Prove it, lest you are made to eat your words in the worst possible way by losing your own child. 

When your self-interest is incompatible with human life, your self-interest must give way.

A Recommendation

We must repeal the Second Amendment rather than chip away at the problem with piecemeal reform, because it’s impossible to reason with someone who is willing to get blood on their hands rather than reconsider their political opinions. 

Such a person has exiled themselves from the shared language of moral action. They have alienated themselves from their own humanity. 

We cannot untie the Gordian knot presented by such a position. We must cut it.

An Indictment

If you are a “good guy with a gun,” you are the problem. 

If you are a responsible gun owner, you are the problem. 

If you say “Criminals are gonna be criminals,” you are the problem. 

If you disingenuously feign interest in increasing access to mental health care rather than considering gun control measures – and if you only talk about mental health when someone is shot – you are the problem. 

If you fetishize the past and believe the Constitution is a sacred text, rather than a civil text that we revise together, you are the problem. 

If you think we shouldn’t try to repeal the Second Amendment because it will be politically difficult, you are the problem.

If you allow self-interest to warp your reasoning about the meaning of the Constitution, you are the problem.

If, in the name of the arbitrary goal of having “small government,” you think Congress shouldn’t be permitted to pass legislation that keeps us safe, you are the problem. 

If you vote for politicians who are the puppets of the NRA, you are the problem. 

If you don’t vote at all, you are the problem. 

If you believe thoughts and prayers are a meaningful response to a mother whose life has turned into a black hole because she’ll never see her baby turn 10, you are the problem. 

If you think there are two sides to this issue, you are the problem. 

If this article makes you angry and defensive, you are the problem. 

If you want to put more guns in classrooms by arming teachers, you are the problem.

If you have morally reconciled yourself to the fact that your child’s teacher may be called upon to sacrifice their life to keep your child safe and you see nothing wrong with that, you are the problem. 

If you respond to the deaths of three children by saying “It could have been far, far worse,” as if the murder of one child isn’t already the worst thing, you are the problem.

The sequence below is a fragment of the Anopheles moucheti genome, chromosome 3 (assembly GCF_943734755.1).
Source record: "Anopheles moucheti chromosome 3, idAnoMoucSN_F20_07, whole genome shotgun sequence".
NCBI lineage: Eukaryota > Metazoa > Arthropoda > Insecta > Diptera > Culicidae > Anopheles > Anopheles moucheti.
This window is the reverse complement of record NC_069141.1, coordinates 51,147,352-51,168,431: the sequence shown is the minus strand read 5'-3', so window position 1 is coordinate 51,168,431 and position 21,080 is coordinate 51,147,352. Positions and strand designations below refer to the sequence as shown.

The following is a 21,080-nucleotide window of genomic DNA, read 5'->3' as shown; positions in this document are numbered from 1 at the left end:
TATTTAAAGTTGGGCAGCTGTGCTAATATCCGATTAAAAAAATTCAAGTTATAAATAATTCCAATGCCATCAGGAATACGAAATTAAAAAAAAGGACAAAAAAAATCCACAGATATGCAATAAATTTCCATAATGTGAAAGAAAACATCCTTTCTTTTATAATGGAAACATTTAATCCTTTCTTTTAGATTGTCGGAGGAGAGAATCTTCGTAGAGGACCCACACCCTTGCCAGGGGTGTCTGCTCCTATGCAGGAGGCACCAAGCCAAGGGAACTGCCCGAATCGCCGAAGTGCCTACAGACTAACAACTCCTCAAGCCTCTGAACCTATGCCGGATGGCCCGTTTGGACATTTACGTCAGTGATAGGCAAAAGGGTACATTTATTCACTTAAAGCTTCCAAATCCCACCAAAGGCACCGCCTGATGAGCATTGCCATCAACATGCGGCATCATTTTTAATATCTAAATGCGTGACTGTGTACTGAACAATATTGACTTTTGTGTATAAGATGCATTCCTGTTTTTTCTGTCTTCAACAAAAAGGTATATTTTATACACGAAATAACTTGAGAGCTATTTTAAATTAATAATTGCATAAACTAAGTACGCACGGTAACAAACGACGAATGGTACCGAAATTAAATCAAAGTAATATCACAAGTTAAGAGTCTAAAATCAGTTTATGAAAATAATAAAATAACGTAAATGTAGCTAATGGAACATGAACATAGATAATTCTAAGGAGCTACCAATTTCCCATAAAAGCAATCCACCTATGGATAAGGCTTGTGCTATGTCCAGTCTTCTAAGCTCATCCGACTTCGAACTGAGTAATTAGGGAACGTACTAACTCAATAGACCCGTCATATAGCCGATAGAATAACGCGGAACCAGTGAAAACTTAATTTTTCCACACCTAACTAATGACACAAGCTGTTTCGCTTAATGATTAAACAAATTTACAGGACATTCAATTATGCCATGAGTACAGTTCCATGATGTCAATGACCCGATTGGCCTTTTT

If you deflect the national conversation away from solutions by talking about school building layouts and doors, you are the problem.

If you’re so pigheaded and bloodyminded that you’d rather double down on an immoral choice than reconsider your opinion, you are the problem. 

If you are a city official who has allowed shooting ranges and gun shows in your town, thereby normalizing gun culture and making it easier for people to acquire weapons, you are the problem. 

If you think this isn’t a problem because it couldn’t possibly happen to your kids, you are the problem.

If you’re reading this and agreeing with all of it, but don’t actually do anything, you are the problem. (Here are several things you can do.)

If you’re too squeamish to even think about it, you are the problem.

Every day in which the flags are once again at half-mast is another indictment against all of us. 

A Prophecy

The thing that will be hardest to explain in the future is why the most powerful of us made decisions that brutally ended the lives of the most innocent of us, and why the rest of us let it happen for so long, why we did nothing while our children died, and watched their friends die, and watched their siblings die, and watched their teachers die. 

Ghosts are not real, but consequences are. And those who have dedicated their careers to making it easier for children to die deserve to be haunted by the consequences of their actions and inactions until the day they themselves leave the earth and perhaps understand — albeit too late — how pathetically evil it was to put an ideology above human life, and how grievously they’ve failed to perform the simplest and most important imperative of all: keeping our young safe, protecting the defenseless, letting our children grow old.